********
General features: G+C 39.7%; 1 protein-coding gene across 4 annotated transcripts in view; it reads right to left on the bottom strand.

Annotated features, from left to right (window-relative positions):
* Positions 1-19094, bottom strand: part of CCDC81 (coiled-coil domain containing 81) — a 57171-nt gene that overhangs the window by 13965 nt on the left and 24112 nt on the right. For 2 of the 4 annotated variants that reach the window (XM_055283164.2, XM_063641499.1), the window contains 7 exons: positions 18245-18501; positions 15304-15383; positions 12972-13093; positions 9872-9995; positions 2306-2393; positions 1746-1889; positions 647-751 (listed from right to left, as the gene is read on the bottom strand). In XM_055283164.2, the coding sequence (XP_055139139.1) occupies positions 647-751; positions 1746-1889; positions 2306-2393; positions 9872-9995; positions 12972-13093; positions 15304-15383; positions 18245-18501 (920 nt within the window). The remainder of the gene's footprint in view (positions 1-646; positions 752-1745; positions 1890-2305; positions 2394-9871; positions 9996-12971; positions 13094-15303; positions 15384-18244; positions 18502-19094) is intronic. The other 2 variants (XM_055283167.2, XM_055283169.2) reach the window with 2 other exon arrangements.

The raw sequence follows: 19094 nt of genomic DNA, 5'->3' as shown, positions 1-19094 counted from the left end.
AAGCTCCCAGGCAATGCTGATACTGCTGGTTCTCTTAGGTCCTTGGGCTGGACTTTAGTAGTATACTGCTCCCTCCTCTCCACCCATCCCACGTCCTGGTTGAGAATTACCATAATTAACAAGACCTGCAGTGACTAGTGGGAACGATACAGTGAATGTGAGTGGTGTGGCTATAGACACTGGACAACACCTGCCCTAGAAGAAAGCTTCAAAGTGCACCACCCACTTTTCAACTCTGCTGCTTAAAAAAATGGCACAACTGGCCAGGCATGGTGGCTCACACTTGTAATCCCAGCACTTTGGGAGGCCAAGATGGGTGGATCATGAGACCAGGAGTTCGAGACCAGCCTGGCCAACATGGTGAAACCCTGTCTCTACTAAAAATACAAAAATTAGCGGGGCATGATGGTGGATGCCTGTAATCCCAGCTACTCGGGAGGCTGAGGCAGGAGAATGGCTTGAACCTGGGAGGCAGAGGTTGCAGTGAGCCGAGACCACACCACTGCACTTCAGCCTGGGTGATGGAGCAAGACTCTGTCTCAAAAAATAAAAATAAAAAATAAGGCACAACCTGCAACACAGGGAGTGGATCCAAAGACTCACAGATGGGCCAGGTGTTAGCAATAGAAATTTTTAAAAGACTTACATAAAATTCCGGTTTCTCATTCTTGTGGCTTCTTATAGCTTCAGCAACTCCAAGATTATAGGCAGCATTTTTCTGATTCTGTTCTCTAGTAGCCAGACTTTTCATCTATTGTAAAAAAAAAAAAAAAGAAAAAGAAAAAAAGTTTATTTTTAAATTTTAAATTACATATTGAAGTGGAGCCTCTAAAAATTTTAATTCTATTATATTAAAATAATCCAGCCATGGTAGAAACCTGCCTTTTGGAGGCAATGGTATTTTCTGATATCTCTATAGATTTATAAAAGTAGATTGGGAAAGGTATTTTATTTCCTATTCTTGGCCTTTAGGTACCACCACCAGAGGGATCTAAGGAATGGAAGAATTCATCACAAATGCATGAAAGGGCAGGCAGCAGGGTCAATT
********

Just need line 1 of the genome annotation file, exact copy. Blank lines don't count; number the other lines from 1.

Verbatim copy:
General features: G+C 39.7%; 1 protein-coding gene across 4 annotated transcripts in view; it reads right to left on the bottom strand.